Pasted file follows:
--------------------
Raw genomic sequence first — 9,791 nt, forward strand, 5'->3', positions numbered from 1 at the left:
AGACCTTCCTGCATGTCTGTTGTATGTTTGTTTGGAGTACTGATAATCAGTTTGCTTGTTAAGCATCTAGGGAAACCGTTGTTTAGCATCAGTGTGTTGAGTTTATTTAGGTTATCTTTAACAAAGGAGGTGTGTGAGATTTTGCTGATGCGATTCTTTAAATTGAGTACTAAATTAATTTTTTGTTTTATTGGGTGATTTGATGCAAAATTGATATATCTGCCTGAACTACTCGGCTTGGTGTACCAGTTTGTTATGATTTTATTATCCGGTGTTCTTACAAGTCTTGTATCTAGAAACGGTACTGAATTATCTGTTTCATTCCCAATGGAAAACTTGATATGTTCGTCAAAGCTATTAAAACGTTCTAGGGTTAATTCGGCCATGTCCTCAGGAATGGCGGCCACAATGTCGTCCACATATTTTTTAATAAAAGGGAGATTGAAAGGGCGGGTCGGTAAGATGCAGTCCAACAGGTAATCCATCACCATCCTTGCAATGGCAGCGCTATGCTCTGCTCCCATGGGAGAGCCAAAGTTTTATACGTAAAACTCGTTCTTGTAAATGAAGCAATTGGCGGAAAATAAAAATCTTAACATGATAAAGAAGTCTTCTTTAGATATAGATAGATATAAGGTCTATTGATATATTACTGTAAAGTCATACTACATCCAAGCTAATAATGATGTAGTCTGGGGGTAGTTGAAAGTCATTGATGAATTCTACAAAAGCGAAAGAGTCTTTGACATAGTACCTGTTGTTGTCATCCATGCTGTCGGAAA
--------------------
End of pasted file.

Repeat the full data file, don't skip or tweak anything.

Raw genomic sequence first — 9,791 nt, forward strand, 5'->3', positions numbered from 1 at the left:
AGACCTTCCTGCATGTCTGTTGTATGTTTGTTTGGAGTACTGATAATCAGTTTGCTTGTTAAGCATCTAGGGAAACCGTTGTTTAGCATCAGTGTGTTGAGTTTATTTAGGTTATCTTTAACAAAGGAGGTGTGTGAGATTTTGCTGATGCGATTCTTTAAATTGAGTACTAAATTAATTTTTTGTTTTATTGGGTGATTTGATGCAAAATTGATATATCTGCCTGAACTACTCGGCTTGGTGTACCAGTTTGTTATGATTTTATTATCCGGTGTTCTTACAAGTCTTGTATCTAGAAACGGTACTGAATTATCTGTTTCATTCCCAATGGAAAACTTGATATGTTCGTCAAAGCTATTAAAACGTTCTAGGGTTAATTCGGCCATGTCCTCAGGAATGGCGGCCACAATGTCGTCCACATATTTTTTAATAAAAGGGAGATTGAAAGGGCGGGTCGGTAAGATGCAGTCCAACAGGTAATCCATCACCATCCTTGCAATGGCAGCGCTATGCTCTGCTCCCATGGGAGAGCCAAAGTTTTATACGTAAAACTCGTTCTTGTAAATGAAGCAATTGGCGGAAAATAAAAATCTTAACATGATAAAGAAGTCTTCTTTAGATATAGATAGATATAAGGTCTATTGATATATTACTGTAAAGTCATACTACATCCAAGCTAATAATGATGTAGTCTGGGGGTAGTTGAAAGTCATTGATGAATTCTACAAAAGCGAAAGAGTCTTTGACATAGTACCTGTTGTTGTCATCCATGCTGTCGGAAA